Zone diet

 

Zone explained

  • Zone is set of exercise and eating habits that balance insulin and eicosannoids: 30% fat, 30% protein, 40% low glycemic carbohydrate
    • Being out of zone with high glycemic foods leads to decreased lean mass production and decreased fat burn
    • Protein sources should be bioavailable (ie meat and dairy derived and non-vegetable) and entry of aminos to blood should be controlled in order to control hormonal effects they may induce by combining effectively with fat and carbohydrate
      • Protein requirements determined by weight, % body fat and level of physical activity
    • Bad fats are those that are substrates for inflammatory eicosanoids such as egg yolks, organ meats and fatty meats
      • Saturated fats in animal protein and dairy products linked to insulin resistance
      • Monounsaturated fats are not used in eicosanoid production, increase feeling of fullness due to Cholecystokinin (CKK) stimulated release by presence of fat in stomach and slower carbohydrate absorption to blood
      • Slower carbohydrate absorption to blood leads to less stored fat, increased usage of fat and faster transition to burning fat

Eicosanoids

  • Eicosanoid type produced determined by dietary intake of fat, insulin and stress
    • Delta 6 desaturase enzyme that converts Linoleic Acid depressed by ALA, Trans fats, Viral infections and Adrenalin leading to decreased anti-inflammatory eicosanoid production
    • Delta 5 desaturase enzyme that converts next stage in process inhibited from producing anti-inflammatory eicosanoids by cortisol and insulin which promote inflammatory eicosanoid production
    • Delta 5 desaturase enzyme production of anti-inflammatory eicosanoids enhanced by Glucagon and EPA
  • Diet high in carbohydrates leads to excess insulin leading to production of inflammatory eicosanoids which in turn exacerbates blood sugar imbalances and leads to increased fat storage

Athletes and High carbohydrate diet

  • High carbohydrate diet leads to
    • Increased insulin and inflammatory eicosanoids leading to reduced oxygen transfer to muscles leading to reduced endurance and reduced physical performance
      • Inflammatory eicosanoids inhibit breakdown of fat for energy production
      • Athlete becomes conditioned to sourcing energy primarily from carbohydrate leading to faster muscle glycogon storage use and decreased endurance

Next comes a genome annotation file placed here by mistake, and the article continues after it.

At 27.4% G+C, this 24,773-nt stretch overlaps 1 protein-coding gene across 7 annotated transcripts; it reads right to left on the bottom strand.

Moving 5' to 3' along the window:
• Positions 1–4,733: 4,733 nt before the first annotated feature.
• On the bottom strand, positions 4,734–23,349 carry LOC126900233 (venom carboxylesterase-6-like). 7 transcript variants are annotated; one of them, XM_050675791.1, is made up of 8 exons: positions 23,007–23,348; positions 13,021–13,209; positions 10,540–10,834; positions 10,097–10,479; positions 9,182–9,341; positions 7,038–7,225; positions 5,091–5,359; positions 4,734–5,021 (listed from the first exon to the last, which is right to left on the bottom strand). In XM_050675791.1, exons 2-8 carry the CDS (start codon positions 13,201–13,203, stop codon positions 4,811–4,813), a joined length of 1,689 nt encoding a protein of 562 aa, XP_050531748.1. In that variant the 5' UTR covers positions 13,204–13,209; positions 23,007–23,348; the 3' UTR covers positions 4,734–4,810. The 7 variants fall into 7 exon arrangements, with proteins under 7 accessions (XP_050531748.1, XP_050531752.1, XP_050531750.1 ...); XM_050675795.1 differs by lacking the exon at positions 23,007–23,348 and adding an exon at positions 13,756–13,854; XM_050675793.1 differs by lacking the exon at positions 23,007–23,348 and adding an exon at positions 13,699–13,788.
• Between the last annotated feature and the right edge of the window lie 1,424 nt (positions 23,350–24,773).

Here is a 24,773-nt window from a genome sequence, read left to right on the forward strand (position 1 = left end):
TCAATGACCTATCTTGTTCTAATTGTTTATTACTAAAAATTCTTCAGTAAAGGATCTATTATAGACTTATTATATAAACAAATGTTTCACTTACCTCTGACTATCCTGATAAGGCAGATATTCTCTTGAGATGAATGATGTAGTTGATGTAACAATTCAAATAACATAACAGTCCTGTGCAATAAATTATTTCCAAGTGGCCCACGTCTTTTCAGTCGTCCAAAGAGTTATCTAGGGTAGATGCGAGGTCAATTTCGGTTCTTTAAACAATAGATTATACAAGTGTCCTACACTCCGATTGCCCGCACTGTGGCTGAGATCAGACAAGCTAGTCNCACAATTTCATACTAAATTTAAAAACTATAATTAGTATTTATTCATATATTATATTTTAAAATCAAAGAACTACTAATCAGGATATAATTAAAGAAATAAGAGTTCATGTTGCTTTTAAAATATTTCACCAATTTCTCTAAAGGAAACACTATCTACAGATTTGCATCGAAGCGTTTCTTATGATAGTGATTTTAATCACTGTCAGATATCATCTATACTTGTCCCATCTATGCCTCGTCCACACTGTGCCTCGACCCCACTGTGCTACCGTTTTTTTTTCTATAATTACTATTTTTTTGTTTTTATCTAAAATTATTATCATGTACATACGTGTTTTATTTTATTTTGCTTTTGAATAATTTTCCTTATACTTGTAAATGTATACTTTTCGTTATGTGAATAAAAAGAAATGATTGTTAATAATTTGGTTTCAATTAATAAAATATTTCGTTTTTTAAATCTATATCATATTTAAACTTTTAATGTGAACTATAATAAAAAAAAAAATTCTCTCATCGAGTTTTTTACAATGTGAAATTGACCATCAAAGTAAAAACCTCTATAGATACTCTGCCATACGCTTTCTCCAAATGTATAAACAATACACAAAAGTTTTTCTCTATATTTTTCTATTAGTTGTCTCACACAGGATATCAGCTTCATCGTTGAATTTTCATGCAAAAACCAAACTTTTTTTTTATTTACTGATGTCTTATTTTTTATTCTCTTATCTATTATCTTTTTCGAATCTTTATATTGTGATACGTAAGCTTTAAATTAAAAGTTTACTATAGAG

• Hyperinsulemia resulting from high carbohydrate intake
      • Increases fat production
      • Inhibits fat breakdown: body cannot produce fat and break it down at the same time – body needs time to switch from fat production to fat breakdown
      • Insulin effects on blood glucose storage and decreased fat breakdown leads to hypoglycemia, energy deficit, slowed metabolism and low blood supply to brain
      • Energy deficits lead to glucose cravings
    • Balanced carbohydrate intake leading to
      • Balanced blood sugar for 4 to 6 hours leading to increased mental alertness
      • Increased fat metabolism and more efficient energy metabolism
      • Increased oxygen transfer and decreased muscle fatigue

Exercise

  • Below 60% VO2 max and during low intensity activities, fat breakdown is preferred for energy production
    • If body is conditioned to store fat, enzymes used in energy production will favor carbohydrate for energy production
    • Use of carbohydrate as energy substrate comes habit for enzymes due to normalized circulation of glucose from carbohydrate (through dietary habits that sustain high blood sugar through diet high in high glycemic foods) as well as conditioned ability for enzymes to break down carbohydrate by preference and ease for fast energy yield
  • At 60% to 80% VO2 max and during high intensity aerobic exercise
    • Insulin levels are reduced and glucagon levels are increased and body becomes conditioned to using carbohydrates directly (thus maintaining insulin sensitivity) and not storing them as fat
    • The balance of eicosanoid production favors anti-inflammatory eicosannoids that promote
      • Release of fat from adipose tissue
      • Dilated blood vessels leading to increased oxygen transfer
      • With increased oxygen metabolism, aerobic capacity and endurance is enhanced
    • At 90% of VO2 max and during anaerobic exercise
      • Muscle microdamage and breakdown occurs leading to release of Human Growth Hormone (HGH)
      • HGH requires a lot of energy which is sourced from fat
      • HGH promotes fat burning and production of lean body mass
      • HGH released during REM sleep
        • Carb snack leads to increased insulin which inhibits HGH release
        • Lack of HGH release during sleep leads to lack of restful sleep and proper anabolic body repair: body in catabolic state

Criticism of unbalanced Diets

Diet high in Protein:

  • Lead to ketosis when carbohydrate stores are used up and body metabolizes fat (takes less than 24 hrs). Leads to ketone production which body tries to expel through urination, leading to water loss
  • Ketogenic diet leads to excess insulin to curb amino circulation, leading to insulin converting protein to fat (hmm … true?)
  • Ketogenic diet causes fat cells to become more efficient at storage leading to yo-yo weight loss and gain
  • Ketogenic diet as causing muscle catabolism to sustain glucose supply to brain

Sourced from:

Sears, B. (1995). The Zone Diet: A Dietary Road Map. New York, NY: Harper Collins

 

 

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